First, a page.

From Peninsula Daily News: Remains of centuries-old Native woman buried at Tse-whit-zen
The remains of a native woman who likely lived on the North Olympic Peninsula centuries ago have been returned to the earth.
Lower Elwha Klallam tribal members met under rainy skies Sept. 28 to inter the remains at the tribe's Tse-whit-zen site along Marine Drive, the historic location of one of the largest prehistoric Klallam villages on the Peninsula.
“It was a funeral service that day,” said Frances Charles, chairwoman of the Lower Elwha Klallam tribe.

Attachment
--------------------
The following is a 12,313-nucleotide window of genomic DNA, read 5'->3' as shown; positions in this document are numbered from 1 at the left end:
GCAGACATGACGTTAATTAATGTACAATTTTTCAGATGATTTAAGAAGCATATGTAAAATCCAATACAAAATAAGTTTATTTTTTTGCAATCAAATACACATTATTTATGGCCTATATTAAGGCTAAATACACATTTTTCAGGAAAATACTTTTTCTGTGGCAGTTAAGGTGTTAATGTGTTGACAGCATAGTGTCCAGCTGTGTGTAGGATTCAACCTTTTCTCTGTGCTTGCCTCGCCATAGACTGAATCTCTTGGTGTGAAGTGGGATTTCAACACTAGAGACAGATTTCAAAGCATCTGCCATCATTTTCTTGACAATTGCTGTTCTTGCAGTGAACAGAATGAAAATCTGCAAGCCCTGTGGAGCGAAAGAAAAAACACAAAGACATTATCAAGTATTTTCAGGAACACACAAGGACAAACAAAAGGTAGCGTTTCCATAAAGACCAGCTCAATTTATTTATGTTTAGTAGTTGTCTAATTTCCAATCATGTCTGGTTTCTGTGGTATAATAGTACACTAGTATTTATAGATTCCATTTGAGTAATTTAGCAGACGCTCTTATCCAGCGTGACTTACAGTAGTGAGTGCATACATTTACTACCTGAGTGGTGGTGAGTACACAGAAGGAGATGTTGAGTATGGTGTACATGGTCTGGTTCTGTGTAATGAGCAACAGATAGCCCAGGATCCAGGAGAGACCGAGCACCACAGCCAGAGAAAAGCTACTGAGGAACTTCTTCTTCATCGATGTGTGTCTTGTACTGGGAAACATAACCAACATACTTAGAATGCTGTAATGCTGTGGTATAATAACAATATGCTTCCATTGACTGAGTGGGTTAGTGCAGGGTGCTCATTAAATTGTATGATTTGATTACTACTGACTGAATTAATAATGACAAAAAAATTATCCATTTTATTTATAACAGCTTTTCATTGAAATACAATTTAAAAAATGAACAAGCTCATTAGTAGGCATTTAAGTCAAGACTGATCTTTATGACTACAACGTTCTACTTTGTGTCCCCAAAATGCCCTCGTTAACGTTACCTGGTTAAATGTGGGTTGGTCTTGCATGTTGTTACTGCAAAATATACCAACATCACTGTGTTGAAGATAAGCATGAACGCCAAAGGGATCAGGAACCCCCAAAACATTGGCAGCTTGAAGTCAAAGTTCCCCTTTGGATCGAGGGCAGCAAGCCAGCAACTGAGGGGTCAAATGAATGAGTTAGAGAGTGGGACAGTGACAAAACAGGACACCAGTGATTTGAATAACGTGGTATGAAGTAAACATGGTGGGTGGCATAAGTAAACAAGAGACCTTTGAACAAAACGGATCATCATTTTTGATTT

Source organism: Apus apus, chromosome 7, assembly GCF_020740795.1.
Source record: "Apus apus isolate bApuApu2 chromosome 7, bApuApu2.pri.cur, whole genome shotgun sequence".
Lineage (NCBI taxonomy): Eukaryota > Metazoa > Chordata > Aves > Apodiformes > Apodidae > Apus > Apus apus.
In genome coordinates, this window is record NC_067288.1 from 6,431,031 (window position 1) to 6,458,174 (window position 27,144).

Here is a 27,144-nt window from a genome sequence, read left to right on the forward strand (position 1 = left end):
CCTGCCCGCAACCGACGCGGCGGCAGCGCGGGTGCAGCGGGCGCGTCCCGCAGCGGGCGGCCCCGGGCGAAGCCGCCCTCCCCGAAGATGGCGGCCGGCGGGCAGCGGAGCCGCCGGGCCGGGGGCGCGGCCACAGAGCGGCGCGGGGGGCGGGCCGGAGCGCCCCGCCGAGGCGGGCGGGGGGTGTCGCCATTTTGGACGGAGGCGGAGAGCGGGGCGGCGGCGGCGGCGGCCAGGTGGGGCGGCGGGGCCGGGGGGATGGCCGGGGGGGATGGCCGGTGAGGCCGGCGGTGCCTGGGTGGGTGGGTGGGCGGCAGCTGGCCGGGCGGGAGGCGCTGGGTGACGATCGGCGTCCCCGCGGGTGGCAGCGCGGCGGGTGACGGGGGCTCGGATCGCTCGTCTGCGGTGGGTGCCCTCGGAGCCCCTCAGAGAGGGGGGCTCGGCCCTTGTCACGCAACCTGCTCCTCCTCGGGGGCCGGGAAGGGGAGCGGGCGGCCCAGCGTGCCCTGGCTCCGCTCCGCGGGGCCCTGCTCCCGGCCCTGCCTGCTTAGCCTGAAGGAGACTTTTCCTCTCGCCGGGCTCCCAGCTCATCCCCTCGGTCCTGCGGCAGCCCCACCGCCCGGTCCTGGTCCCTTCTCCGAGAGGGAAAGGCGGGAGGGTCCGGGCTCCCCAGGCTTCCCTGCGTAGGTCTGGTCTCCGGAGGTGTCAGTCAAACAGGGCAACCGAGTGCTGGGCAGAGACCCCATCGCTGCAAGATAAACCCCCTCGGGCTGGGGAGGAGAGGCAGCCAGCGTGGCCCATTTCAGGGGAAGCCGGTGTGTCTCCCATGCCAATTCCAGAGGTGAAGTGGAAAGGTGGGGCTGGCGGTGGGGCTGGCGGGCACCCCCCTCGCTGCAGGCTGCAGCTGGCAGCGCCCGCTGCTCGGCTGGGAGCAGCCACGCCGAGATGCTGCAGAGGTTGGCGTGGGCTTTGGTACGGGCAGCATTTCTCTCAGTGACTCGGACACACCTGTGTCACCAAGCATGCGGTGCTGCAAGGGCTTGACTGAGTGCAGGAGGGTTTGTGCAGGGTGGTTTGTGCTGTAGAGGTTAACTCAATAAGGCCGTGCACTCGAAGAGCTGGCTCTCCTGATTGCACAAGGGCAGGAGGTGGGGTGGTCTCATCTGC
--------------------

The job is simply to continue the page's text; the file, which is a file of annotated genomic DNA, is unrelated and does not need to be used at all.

After 73 years in the collection of the Burke Museum of Natural History and Culture in Seattle, the remains, found somewhere on the Olympic Peninsula in the 1920s, were given to the tribe earlier this summer.
From the Star: Moche priestess tomb
She was a priestess who offered blood to the gods, and was laid to rest more than 1,200 years ago.
Her chamber tomb was a rare find that most archaeology students can only dream of adding to their resumé, but Matthew Go, 20, has done just that.
Go is the only Canadian on a team of archaeologists in Peru who in July discovered a Moche priestess chamber tomb buried between AD700-800. The tomb is the eighth in a cluster of priestess tombs found since 1991 at the San Jose de Moro archaeological site in the Jequetepeque Valley in northwest Peru.